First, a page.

Kerosene Questions...


I bought a 5 gallon kerosene can for $2 at a garage sale to use as steamer to try wood bending.
As a little extra bonus, there were 2 gallons of kerosene in the can; but I have a few questions about it.
1) It is blue! I've never seen blue kerosene before; is it something different? 2) It is probably old. Kerosene doesn't spoil does it? 3) There was a crack in the cap; not very big, but if it has been there for years there could have been some evaporation. In gasoline all the most volatile stuff would have evaporated, making it pretty useless; but would it matter for kerosene?
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Aviation fuels are tinted to make them easy to recognize. I'll bet your "kerosene" is really jet-A. I'm not sure of the color for jet-A, but you can check this out by calling an FBO at a local airport.
Toller wrote:

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Toller wrote:

Nope. Kerosene that is dyed blue usually indicates a premium (dyed red too) kerosene product that is whats recc. for flue less heaters (ie: kerosene heater).

Why chance it. Take it to your local petro station and have them dispose of it. As for jet fuel - it's blue too. Kerosene is also used for aero fuel as well - blue.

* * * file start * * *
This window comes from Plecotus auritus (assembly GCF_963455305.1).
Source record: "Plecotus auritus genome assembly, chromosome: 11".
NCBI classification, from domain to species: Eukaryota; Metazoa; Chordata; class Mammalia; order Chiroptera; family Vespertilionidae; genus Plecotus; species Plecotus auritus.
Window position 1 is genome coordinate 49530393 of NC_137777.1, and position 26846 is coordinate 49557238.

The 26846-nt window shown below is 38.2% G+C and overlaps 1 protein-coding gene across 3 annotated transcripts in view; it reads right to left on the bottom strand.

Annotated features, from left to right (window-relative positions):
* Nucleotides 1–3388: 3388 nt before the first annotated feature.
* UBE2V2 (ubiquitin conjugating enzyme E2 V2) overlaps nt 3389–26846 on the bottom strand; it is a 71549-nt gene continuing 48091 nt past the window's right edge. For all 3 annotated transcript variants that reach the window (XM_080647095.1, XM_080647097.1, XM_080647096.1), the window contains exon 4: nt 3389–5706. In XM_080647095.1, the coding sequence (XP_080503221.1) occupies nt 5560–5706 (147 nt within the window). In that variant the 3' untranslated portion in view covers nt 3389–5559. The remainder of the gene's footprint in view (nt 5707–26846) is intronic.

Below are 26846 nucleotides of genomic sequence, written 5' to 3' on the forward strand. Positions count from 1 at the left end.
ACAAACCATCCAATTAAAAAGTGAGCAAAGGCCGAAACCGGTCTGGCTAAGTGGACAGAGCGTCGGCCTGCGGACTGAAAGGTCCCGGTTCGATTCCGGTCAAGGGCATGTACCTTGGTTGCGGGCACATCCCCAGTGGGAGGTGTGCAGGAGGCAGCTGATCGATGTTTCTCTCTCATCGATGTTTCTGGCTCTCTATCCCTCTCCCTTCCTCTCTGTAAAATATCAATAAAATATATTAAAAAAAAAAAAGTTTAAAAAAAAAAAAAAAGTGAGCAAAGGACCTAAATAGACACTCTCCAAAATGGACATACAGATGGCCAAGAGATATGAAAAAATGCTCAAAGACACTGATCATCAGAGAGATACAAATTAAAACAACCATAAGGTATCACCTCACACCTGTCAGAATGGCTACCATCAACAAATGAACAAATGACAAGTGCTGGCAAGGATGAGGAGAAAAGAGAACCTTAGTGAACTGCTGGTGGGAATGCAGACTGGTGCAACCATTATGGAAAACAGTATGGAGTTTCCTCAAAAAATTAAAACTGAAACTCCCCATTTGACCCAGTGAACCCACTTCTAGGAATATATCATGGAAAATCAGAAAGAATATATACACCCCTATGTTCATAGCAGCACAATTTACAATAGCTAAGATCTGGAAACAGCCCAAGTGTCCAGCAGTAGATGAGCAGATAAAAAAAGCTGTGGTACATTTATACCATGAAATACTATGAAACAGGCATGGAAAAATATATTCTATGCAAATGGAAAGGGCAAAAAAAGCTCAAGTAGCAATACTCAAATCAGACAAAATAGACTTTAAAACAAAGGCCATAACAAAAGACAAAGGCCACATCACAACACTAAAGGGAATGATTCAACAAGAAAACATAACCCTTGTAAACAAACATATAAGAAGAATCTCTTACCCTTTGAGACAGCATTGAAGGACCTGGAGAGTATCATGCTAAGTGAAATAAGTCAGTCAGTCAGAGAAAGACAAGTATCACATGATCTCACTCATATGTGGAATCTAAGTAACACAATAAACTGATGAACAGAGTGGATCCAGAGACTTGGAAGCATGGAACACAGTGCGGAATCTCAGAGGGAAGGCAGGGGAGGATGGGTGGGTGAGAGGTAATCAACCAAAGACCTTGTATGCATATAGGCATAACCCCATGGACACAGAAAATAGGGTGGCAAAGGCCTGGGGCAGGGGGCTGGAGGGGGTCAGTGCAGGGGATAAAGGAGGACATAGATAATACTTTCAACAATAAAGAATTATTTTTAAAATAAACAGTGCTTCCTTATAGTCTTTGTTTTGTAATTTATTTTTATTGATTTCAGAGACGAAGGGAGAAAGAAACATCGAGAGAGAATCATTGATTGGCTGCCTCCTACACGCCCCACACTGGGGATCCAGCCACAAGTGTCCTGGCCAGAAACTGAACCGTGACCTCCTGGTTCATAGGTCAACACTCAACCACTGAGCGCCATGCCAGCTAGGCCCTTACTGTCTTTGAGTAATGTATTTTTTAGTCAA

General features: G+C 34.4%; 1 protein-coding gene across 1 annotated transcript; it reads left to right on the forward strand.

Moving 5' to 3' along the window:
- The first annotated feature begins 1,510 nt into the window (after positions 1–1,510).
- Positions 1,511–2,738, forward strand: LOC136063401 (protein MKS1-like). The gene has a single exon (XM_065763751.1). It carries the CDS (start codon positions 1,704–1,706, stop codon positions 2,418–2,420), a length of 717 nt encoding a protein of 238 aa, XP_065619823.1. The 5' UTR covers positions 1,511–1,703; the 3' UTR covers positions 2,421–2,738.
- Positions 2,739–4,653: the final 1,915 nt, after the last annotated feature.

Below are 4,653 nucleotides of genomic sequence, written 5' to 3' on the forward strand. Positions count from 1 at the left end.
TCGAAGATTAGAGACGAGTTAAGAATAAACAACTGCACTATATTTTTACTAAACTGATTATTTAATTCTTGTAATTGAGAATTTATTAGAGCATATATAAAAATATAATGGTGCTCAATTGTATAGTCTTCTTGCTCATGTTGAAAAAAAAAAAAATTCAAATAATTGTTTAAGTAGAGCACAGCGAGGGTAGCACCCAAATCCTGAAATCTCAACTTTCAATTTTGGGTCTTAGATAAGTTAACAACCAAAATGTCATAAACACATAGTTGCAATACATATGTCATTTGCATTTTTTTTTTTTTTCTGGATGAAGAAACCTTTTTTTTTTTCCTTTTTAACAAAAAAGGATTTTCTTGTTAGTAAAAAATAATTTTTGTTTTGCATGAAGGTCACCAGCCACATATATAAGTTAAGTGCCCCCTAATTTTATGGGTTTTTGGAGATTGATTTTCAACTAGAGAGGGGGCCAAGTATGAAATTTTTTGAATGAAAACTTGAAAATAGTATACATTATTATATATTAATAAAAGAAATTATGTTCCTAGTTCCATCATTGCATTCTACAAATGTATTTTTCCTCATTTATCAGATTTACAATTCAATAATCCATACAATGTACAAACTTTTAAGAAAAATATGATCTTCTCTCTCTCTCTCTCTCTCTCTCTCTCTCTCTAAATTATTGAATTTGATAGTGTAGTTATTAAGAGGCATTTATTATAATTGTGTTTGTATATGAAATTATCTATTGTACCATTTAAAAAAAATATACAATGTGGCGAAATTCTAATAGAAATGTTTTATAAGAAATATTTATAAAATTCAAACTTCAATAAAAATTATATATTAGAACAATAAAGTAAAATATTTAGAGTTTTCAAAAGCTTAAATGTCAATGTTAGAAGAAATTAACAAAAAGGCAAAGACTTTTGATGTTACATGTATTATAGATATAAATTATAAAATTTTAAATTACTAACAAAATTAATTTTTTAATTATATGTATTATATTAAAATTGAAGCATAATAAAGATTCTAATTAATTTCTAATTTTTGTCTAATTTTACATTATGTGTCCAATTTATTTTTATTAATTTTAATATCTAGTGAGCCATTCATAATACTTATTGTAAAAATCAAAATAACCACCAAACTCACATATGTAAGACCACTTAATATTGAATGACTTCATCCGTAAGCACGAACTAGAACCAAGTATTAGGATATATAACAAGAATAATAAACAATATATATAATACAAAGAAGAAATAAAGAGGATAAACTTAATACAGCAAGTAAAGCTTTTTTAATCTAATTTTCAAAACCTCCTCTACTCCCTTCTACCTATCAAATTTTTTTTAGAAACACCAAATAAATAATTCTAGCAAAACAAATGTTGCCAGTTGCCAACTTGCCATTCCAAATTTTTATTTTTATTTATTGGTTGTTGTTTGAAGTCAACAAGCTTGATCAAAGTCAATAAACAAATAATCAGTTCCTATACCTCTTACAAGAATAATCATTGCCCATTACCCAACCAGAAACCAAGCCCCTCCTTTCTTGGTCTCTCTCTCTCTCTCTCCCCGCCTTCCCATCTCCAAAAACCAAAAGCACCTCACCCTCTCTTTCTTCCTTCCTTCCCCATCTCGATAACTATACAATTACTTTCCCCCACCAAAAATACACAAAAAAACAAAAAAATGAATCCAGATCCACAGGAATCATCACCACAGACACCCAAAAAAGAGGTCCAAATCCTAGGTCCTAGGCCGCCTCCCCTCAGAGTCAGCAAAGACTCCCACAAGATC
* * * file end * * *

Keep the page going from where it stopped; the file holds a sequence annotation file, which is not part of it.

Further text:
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snipped-for-privacy@nf.sympatico.ca wrote:

Premium (sometimes called "lamp grade") is clear with no dye. The higher the quality of kerosene the clearer it is. It is hard to find because most heating fuels are required by taxing authorities to be dyed so if they inspect a trucks tank for example if the fuel is colored they know that the road use taxed hasn't been paid.

Only gasoline aviation fuels are dyed. Jet A is definitely not dyed. One of the acceptance tests is to soak some on a filter paper and compare to a chart. Colorless is best and only very slight yellow shades are acceptable.
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Toller wrote:

Color is just what it is. Refineries color it for various reaons and there are no universal standards.
Old could be a problem. There was a death around here this last winter due so a kerosene heater. It was reported that they had used old fuel and that it had caused the problem.
--
Joseph Meehan

Dia \'s Muire duit
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He tells me the blue could be a local regulation, or it could be jet fuel. Jet fuel is just good kerosene, so it is fine.
He said the old/aired kerosene ought to be okay, but suggested burning a bit in a kerosene lamp to be sure. If it doesn't burn well it could be a little water, which adding some acohol might clear up.
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Toller wrote:

But its misinformation. Jet A is not dyed.

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that in a kerosene lamp. Hmm, what to do...
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Throw it out...buy new stuff. Kerosene ain't that expensive. Use it on a bon fire or something outside if you must use it.
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Use it for parts washing or in A torpedo heater. The one I have can burn kero or diesel fuel.
H.R.
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snipped-for-privacy@webtv.net wrote:

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